New Paper on North Pacific Albacore Migration

A new paper was published in the most recent issue of Fisheries Oceanography. Archival tags were used to study the seasonal movements, migration patterns and vertical distribution of juvenile North Pacific albacore (Thunnus alalunga). Between 2001 and 2006, archival tags were deployed in North Pacific albacore in two regions of the Northeast Pacific: (i) off Northern Baja California, Mexico and Southern California, and (ii) off Washington and Oregon. Twenty archival tagged fish were recovered with times at liberty ranging from 63 to 697 days. Tagged albacore exhibited five distinct, seasonal migratory patterns. Depth and temperature data also showed a broad range of vertical behaviors. In certain regions such as off Baja California, Mexico, juvenile albacore make frequent dives to depths exceeding 200 m during the day and remain in the surface mixed layer at night, whereas off Oregon and Washington they remain near the surface both day and night. Water temperatures encountered ranged from 3.3 to 22.7C. Peritoneal temperatures were significantly higher by an average of approximately 4C, as expected in these warm-bodied fish. This study provides a comprehensive examination of horizontal and vertical movements of juvenile albacore in the Northeast Pacific. The results reveal diverse behavior that varies regionally and seasonally as albacore move among different habitats throughout the entire North Pacific.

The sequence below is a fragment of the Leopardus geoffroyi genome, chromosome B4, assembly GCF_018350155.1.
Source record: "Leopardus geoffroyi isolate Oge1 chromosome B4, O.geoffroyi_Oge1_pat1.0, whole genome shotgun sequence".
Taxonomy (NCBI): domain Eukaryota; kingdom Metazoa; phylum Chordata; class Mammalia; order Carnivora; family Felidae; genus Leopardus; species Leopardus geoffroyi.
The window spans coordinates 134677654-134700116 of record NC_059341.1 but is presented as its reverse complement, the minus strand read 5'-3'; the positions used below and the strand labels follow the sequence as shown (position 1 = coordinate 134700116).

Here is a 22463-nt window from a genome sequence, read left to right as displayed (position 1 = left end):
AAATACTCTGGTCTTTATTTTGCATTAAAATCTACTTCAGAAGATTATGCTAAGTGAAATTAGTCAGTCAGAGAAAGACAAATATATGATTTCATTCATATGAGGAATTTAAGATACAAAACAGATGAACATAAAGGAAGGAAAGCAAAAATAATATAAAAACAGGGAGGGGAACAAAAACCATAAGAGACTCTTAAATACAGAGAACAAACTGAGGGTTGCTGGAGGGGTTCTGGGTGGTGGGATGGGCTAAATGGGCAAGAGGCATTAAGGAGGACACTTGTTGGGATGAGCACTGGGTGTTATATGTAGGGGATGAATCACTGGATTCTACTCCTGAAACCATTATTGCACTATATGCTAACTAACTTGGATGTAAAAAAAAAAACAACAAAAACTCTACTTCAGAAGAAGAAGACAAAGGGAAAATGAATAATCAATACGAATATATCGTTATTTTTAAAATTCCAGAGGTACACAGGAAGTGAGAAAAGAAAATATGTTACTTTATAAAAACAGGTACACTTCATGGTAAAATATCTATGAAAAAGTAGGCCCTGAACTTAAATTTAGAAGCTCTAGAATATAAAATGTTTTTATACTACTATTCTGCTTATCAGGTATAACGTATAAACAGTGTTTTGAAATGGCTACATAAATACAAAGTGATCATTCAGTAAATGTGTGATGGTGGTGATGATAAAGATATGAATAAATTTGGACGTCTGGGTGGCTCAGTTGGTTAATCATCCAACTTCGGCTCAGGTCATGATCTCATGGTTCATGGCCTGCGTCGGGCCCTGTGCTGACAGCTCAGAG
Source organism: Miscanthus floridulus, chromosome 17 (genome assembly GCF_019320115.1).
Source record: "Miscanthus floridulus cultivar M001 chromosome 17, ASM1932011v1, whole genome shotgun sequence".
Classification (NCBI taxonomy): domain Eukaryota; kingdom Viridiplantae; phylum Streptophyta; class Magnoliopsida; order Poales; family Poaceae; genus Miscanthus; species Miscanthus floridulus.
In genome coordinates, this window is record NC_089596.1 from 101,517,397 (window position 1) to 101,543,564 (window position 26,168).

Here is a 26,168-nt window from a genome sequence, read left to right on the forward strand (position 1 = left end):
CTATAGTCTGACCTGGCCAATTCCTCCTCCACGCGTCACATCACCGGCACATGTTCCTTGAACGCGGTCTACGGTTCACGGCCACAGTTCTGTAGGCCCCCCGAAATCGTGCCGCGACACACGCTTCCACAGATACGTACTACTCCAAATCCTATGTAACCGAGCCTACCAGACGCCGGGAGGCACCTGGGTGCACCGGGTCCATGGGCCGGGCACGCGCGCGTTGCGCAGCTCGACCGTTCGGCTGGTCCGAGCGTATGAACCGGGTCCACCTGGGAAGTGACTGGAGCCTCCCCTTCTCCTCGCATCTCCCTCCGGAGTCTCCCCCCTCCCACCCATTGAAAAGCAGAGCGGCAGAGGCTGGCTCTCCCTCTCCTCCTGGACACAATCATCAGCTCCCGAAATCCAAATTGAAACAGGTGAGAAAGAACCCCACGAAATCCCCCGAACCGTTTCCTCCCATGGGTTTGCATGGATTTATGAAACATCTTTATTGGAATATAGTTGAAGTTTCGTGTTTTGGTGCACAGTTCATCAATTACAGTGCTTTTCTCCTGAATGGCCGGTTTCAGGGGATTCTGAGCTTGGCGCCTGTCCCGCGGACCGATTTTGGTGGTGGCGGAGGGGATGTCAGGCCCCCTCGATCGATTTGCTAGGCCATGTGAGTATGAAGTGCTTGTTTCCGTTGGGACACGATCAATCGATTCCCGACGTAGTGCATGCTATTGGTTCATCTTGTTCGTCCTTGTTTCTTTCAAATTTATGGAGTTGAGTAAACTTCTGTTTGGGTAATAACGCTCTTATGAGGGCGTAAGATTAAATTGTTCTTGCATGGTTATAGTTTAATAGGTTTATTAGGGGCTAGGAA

Childers, J., S. Snyder, and S. Kohin. 2011. Migration and behavior of juvenile North Pacific albacore (Thunnus alalunga). Fish. Oceanogr. 20:157-173.